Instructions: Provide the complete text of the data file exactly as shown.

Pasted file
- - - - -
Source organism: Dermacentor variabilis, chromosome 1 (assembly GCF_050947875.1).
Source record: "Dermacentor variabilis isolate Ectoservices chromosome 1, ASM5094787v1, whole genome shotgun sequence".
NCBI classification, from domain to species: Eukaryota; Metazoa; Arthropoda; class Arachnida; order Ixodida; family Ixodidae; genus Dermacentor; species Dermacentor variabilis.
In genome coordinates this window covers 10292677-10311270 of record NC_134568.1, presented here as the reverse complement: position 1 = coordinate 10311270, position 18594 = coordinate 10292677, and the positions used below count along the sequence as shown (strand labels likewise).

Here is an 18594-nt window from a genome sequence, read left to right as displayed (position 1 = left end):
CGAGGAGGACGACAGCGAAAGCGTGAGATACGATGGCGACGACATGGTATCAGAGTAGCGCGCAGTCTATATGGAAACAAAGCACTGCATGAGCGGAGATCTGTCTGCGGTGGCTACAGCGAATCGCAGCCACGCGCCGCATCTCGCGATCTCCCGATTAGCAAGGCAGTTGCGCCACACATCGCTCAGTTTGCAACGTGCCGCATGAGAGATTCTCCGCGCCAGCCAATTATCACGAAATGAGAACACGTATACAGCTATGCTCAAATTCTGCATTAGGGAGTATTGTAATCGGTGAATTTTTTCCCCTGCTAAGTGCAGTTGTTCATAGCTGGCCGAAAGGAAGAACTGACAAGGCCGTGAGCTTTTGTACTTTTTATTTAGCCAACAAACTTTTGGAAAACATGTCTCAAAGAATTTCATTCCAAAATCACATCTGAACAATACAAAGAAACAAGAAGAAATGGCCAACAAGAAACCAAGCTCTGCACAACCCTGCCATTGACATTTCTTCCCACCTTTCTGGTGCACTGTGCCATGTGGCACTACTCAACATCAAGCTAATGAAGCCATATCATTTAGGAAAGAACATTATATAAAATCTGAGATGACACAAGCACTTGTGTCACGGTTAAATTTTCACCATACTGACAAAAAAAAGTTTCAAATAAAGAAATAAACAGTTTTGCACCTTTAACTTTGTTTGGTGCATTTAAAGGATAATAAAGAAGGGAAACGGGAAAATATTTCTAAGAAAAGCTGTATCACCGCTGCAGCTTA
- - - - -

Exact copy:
Source organism: Dermacentor variabilis, chromosome 1 (assembly GCF_050947875.1).
Source record: "Dermacentor variabilis isolate Ectoservices chromosome 1, ASM5094787v1, whole genome shotgun sequence".
NCBI classification, from domain to species: Eukaryota; Metazoa; Arthropoda; class Arachnida; order Ixodida; family Ixodidae; genus Dermacentor; species Dermacentor variabilis.
In genome coordinates this window covers 10292677-10311270 of record NC_134568.1, presented here as the reverse complement: position 1 = coordinate 10311270, position 18594 = coordinate 10292677, and the positions used below count along the sequence as shown (strand labels likewise).

Here is an 18594-nt window from a genome sequence, read left to right as displayed (position 1 = left end):
CGAGGAGGACGACAGCGAAAGCGTGAGATACGATGGCGACGACATGGTATCAGAGTAGCGCGCAGTCTATATGGAAACAAAGCACTGCATGAGCGGAGATCTGTCTGCGGTGGCTACAGCGAATCGCAGCCACGCGCCGCATCTCGCGATCTCCCGATTAGCAAGGCAGTTGCGCCACACATCGCTCAGTTTGCAACGTGCCGCATGAGAGATTCTCCGCGCCAGCCAATTATCACGAAATGAGAACACGTATACAGCTATGCTCAAATTCTGCATTAGGGAGTATTGTAATCGGTGAATTTTTTCCCCTGCTAAGTGCAGTTGTTCATAGCTGGCCGAAAGGAAGAACTGACAAGGCCGTGAGCTTTTGTACTTTTTATTTAGCCAACAAACTTTTGGAAAACATGTCTCAAAGAATTTCATTCCAAAATCACATCTGAACAATACAAAGAAACAAGAAGAAATGGCCAACAAGAAACCAAGCTCTGCACAACCCTGCCATTGACATTTCTTCCCACCTTTCTGGTGCACTGTGCCATGTGGCACTACTCAACATCAAGCTAATGAAGCCATATCATTTAGGAAAGAACATTATATAAAATCTGAGATGACACAAGCACTTGTGTCACGGTTAAATTTTCACCATACTGACAAAAAAAAGTTTCAAATAAAGAAATAAACAGTTTTGCACCTTTAACTTTGTTTGGTGCATTTAAAGGATAATAAAGAAGGGAAACGGGAAAATATTTCTAAGAAAAGCTGTATCACCGCTGCAGCTTA